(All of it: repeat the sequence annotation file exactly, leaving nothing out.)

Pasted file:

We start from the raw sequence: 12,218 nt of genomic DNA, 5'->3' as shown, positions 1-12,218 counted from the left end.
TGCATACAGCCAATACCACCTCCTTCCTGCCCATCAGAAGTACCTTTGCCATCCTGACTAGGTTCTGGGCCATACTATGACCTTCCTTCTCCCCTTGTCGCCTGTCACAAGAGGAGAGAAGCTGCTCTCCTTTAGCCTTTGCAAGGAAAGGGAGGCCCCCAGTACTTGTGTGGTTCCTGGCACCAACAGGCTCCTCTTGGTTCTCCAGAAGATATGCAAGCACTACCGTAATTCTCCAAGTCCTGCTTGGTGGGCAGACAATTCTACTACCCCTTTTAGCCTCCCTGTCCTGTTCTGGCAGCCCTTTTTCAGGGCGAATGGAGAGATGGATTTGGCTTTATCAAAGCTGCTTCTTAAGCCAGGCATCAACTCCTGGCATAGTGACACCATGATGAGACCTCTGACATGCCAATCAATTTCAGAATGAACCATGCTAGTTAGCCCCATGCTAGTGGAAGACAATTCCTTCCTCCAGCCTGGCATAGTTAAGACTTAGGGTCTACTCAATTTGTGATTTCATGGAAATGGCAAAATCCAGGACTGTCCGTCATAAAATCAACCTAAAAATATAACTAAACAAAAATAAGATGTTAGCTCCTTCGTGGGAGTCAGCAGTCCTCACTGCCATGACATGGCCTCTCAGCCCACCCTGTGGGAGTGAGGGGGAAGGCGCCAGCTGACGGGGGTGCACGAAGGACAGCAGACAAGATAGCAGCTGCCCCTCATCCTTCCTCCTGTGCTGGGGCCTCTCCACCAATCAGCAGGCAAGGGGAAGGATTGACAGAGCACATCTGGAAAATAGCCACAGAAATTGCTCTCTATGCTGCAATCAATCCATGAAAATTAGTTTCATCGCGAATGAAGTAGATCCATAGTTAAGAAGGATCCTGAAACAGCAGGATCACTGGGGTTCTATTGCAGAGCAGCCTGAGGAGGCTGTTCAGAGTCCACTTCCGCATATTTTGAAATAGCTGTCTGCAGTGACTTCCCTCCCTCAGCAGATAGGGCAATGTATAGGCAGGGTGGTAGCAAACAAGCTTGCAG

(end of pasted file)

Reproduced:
We start from the raw sequence: 12,218 nt of genomic DNA, 5'->3' as shown, positions 1-12,218 counted from the left end.
TGCATACAGCCAATACCACCTCCTTCCTGCCCATCAGAAGTACCTTTGCCATCCTGACTAGGTTCTGGGCCATACTATGACCTTCCTTCTCCCCTTGTCGCCTGTCACAAGAGGAGAGAAGCTGCTCTCCTTTAGCCTTTGCAAGGAAAGGGAGGCCCCCAGTACTTGTGTGGTTCCTGGCACCAACAGGCTCCTCTTGGTTCTCCAGAAGATATGCAAGCACTACCGTAATTCTCCAAGTCCTGCTTGGTGGGCAGACAATTCTACTACCCCTTTTAGCCTCCCTGTCCTGTTCTGGCAGCCCTTTTTCAGGGCGAATGGAGAGATGGATTTGGCTTTATCAAAGCTGCTTCTTAAGCCAGGCATCAACTCCTGGCATAGTGACACCATGATGAGACCTCTGACATGCCAATCAATTTCAGAATGAACCATGCTAGTTAGCCCCATGCTAGTGGAAGACAATTCCTTCCTCCAGCCTGGCATAGTTAAGACTTAGGGTCTACTCAATTTGTGATTTCATGGAAATGGCAAAATCCAGGACTGTCCGTCATAAAATCAACCTAAAAATATAACTAAACAAAAATAAGATGTTAGCTCCTTCGTGGGAGTCAGCAGTCCTCACTGCCATGACATGGCCTCTCAGCCCACCCTGTGGGAGTGAGGGGGAAGGCGCCAGCTGACGGGGGTGCACGAAGGACAGCAGACAAGATAGCAGCTGCCCCTCATCCTTCCTCCTGTGCTGGGGCCTCTCCACCAATCAGCAGGCAAGGGGAAGGATTGACAGAGCACATCTGGAAAATAGCCACAGAAATTGCTCTCTATGCTGCAATCAATCCATGAAAATTAGTTTCATCGCGAATGAAGTAGATCCATAGTTAAGAAGGATCCTGAAACAGCAGGATCACTGGGGTTCTATTGCAGAGCAGCCTGAGGAGGCTGTTCAGAGTCCACTTCCGCATATTTTGAAATAGCTGTCTGCAGTGACTTCCCTCCCTCAGCAGATAGGGCAATGTATAGGCAGGGTGGTAGCAAACAAGCTTGCAG